Advait Patel, the first Oklahoman to achieve the rank of international master from the World Chess Federation, has long since forgotten one of the formative experiences of his life.
“I don’t remember my first game, but I’m pretty sure I lost,” Patel said. “I remember my first tournament game, not my first, like, casual game. I guess I wasn’t as into it back then.”
He was 7 years old when he first learned to play chess on a trip to India. His grandfather taught him the game to keep him occupied when it was too hot to go outside. For Patel, now a 15-year-old junior at Carl Albert High School in Midwest City, that was half a lifetime ago.
Now that Patel, who won the annual Oklahoma Open State Championship for the fourth year in a row in June, is on track to become a grandmaster, other people remember and track his tournament games for him. A quick Internet search of Patel’s name brings up several sites chronicling not only his wins, losses and draws in high-stakes matches, but in some cases every move in algebraic notation. At least one site allows users to play against a computer-controlled opponent said to simulate Patel’s playing style.
To prepare for high-stakes tournament games, Patel studies profiles of his opponents, looking for trends and potential weaknesses. Paying close attention to past games is now “almost a necessity.”
“The smallest advantage is usually decisive at my level,” he said. “The margin of error is so small. … It’s pretty difficult to play at an international level.”
Competition is fierce, but players are typically friendly or at least courteous, unless they know each other well enough to kid around.
“Usually between friends we trash talk and stuff,” Patel said. “There’s kind of teasing and stuff, but it wasn’t any serious stuff. For most players, it’s pretty formal. No one will talk before the game, and then after the game, people will be nice to each other. They’re not going to, obviously, diss anyone.”
Patel also studies his own past games in search of ways to improve himself.
“No one plays a perfect game,” he said. “There’s obviously mistakes in every game. You can always look at those and try to avoid them later, and that’s what I try to do with my games.”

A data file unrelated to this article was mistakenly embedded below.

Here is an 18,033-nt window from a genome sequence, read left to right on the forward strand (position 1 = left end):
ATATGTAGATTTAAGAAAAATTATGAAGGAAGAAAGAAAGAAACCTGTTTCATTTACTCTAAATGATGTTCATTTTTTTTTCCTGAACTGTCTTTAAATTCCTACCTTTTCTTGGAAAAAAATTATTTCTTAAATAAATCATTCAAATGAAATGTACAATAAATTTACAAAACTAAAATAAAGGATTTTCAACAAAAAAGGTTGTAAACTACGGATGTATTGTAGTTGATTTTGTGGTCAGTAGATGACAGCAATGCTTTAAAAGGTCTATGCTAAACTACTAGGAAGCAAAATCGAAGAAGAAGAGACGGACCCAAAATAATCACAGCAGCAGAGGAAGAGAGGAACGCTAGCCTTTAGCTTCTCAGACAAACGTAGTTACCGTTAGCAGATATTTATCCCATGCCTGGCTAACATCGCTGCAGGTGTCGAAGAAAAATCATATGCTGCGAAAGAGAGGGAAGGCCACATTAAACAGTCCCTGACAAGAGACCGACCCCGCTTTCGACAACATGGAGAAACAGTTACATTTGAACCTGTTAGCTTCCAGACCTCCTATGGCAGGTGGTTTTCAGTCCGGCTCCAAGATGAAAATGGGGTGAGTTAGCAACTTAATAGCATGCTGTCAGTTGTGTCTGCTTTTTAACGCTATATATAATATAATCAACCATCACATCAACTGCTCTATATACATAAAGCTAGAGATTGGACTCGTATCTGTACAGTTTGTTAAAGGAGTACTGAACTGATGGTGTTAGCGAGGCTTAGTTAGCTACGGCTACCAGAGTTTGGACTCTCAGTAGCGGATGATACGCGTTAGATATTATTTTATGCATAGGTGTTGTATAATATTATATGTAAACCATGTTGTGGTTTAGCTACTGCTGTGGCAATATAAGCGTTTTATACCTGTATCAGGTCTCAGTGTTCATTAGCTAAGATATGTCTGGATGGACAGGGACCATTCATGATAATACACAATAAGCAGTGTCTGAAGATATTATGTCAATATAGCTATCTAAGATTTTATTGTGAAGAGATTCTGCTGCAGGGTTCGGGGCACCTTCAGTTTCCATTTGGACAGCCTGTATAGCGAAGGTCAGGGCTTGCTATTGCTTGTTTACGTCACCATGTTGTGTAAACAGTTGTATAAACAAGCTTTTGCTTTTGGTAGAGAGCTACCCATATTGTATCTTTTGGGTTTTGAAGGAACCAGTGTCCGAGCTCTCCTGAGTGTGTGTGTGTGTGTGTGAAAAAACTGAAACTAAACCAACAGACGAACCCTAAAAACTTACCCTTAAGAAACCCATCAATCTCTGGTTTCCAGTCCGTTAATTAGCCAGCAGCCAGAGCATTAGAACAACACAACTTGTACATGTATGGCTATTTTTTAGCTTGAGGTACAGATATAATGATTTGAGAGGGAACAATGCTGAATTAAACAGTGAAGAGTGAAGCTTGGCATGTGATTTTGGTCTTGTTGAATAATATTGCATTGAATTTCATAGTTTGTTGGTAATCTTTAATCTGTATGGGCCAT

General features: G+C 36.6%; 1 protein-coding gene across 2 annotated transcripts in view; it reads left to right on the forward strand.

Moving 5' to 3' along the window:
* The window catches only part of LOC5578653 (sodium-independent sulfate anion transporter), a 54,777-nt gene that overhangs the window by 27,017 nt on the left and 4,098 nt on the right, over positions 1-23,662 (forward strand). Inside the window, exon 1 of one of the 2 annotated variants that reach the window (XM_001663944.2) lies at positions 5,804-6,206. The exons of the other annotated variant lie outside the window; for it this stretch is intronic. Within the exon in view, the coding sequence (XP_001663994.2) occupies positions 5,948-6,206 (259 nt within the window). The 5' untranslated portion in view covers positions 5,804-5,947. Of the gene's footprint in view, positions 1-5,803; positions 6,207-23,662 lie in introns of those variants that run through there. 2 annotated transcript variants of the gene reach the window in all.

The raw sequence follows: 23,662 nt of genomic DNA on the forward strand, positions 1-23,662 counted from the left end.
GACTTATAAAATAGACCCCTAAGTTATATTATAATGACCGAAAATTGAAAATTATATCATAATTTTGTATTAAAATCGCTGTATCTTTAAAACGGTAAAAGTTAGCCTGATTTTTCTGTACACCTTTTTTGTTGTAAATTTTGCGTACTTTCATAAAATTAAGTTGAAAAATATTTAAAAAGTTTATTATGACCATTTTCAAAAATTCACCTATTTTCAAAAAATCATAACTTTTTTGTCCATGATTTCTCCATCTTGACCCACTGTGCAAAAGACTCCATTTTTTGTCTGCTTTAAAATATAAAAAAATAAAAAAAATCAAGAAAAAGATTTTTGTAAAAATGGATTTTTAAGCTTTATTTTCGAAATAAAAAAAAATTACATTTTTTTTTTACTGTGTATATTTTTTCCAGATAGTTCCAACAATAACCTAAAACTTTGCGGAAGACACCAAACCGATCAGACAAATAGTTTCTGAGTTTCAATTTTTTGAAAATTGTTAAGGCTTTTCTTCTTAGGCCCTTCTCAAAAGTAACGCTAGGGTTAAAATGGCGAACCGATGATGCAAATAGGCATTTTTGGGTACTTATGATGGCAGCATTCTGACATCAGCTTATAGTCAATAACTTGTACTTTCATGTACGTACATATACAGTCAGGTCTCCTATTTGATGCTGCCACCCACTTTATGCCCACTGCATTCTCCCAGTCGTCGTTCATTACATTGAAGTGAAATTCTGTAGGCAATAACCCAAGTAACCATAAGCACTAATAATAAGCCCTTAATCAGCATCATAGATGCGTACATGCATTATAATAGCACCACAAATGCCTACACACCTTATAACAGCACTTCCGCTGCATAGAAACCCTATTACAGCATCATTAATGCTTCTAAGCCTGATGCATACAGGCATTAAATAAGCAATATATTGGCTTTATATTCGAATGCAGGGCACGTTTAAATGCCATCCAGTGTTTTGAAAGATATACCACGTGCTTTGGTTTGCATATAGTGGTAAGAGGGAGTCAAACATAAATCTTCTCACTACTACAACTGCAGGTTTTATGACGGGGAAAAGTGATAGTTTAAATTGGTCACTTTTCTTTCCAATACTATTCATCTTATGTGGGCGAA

Though he studies his opponents and himself, Patel said he does not spend too much time poring over classic chess matches, preferring to focus on the matches ahead of him.
“My knowledge of the history of chess is actually not that great,” he said. “I’m more of a player than a historian.”
To reach the grandmaster rank, an international master must achieve three “norms,” a designation of high-level play in an official tournament. Patel has already achieved one grandmaster norm and is the first chess player in Oklahoma to do so. He must also achieve a World Chess Federation rating of 2500. His current rank of 2448 makes him the highest rated player in the state. He has also set a record by winning the state championship four consecutive times. At this point in his chess career, Patel has to go out of state to advance any further toward becoming a grandmaster.
“Compared to other states, Oklahoma is not very competitive for chess,” he said. “The people here are really nice, and they’re setting the stage for a lot of initiative for chess, but some other states will have, like, five, 10 grandmasters in the state. Here, where I’m the highest-rated player, it’s kind of hard to find competition without traveling really far, to Dallas or St. Louis.”
To help cover the cost of traveling to tournaments, Patel’s parents hold fundraisers at Fusion Kitchen, the restaurant they own in Midwest City. While improving his chess game and his world ranking is Patel’s primary focus now, he said he originally began playing competitively just for fun.
“I didn’t have a serious attitude toward chess until after I started realizing, ‘OK, maybe I could be pretty good,’” Patel said. “But before that I was just, you know, whatever, ‘We’ll play a tournament and see what happens. Why not?’”
In the first tournament he entered in his former home of Parkersburg, West Virginia, Patel said he lost all his games, but playing David Saville, a chess teacher who saw potential in him, changed Patel’s attitude toward the game.
“I got crushed in the game we played,” Patel said, “but eventually, I started getting the hang of it. Two years later, I started beating him in practice games, and I think that same year, I managed to beat him in the tournament game.”
Patel moved to Oklahoma in 2014 and won his first state championship at the age of 11. He credits Saville’s mentorship for his continued passion for chess and for putting him on the road to becoming a grandmaster.
“I think I would have played like a couple of school tournaments here and there,” Patel said, “but if he didn’t teach me, I don’t think I ever would have gotten this far.”
Now, Patel’s every move forward has to be much more calculated than when he was playing for fun.
“Chess is way more defined than poker, because there’s more luck that goes into poker,” he said. “So if I want to try something crazy, more often, I’ll just get punished for it.”
But the need for serious deliberation is one of Patel’s favorite aspects of chess.
“I’m responsible for my decisions,” he said, “and I don’t have to rely on anybody else.”
print headline: Wise move, High school student Advait Patel is the first International Master chess player from Oklahoma.